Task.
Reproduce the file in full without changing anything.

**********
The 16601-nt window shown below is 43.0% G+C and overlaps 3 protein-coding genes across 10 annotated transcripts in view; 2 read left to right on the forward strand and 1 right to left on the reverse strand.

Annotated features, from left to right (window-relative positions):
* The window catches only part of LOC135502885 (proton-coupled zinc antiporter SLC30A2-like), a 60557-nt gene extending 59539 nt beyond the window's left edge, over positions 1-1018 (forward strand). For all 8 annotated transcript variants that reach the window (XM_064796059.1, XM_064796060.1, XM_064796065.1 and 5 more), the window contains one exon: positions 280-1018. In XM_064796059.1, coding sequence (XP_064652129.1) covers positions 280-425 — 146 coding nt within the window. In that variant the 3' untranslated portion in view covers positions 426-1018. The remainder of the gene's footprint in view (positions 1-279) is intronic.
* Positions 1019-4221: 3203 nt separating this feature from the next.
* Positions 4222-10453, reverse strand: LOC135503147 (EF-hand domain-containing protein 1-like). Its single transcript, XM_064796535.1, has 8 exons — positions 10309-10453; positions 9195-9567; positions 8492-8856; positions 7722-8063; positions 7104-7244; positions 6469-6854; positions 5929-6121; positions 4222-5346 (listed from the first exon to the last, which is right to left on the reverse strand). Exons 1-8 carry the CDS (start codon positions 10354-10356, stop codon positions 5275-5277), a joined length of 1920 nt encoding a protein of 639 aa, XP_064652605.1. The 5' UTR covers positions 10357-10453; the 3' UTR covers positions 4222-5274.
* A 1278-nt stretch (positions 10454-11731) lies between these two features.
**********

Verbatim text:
The 16601-nt window shown below is 43.0% G+C and overlaps 3 protein-coding genes across 10 annotated transcripts in view; 2 read left to right on the forward strand and 1 right to left on the reverse strand.

Annotated features, from left to right (window-relative positions):
* The window catches only part of LOC135502885 (proton-coupled zinc antiporter SLC30A2-like), a 60557-nt gene extending 59539 nt beyond the window's left edge, over positions 1-1018 (forward strand). For all 8 annotated transcript variants that reach the window (XM_064796059.1, XM_064796060.1, XM_064796065.1 and 5 more), the window contains one exon: positions 280-1018. In XM_064796059.1, coding sequence (XP_064652129.1) covers positions 280-425 — 146 coding nt within the window. In that variant the 3' untranslated portion in view covers positions 426-1018. The remainder of the gene's footprint in view (positions 1-279) is intronic.
* Positions 1019-4221: 3203 nt separating this feature from the next.
* Positions 4222-10453, reverse strand: LOC135503147 (EF-hand domain-containing protein 1-like). Its single transcript, XM_064796535.1, has 8 exons — positions 10309-10453; positions 9195-9567; positions 8492-8856; positions 7722-8063; positions 7104-7244; positions 6469-6854; positions 5929-6121; positions 4222-5346 (listed from the first exon to the last, which is right to left on the reverse strand). Exons 1-8 carry the CDS (start codon positions 10354-10356, stop codon positions 5275-5277), a joined length of 1920 nt encoding a protein of 639 aa, XP_064652605.1. The 5' UTR covers positions 10357-10453; the 3' UTR covers positions 4222-5274.
* A 1278-nt stretch (positions 10454-11731) lies between these two features.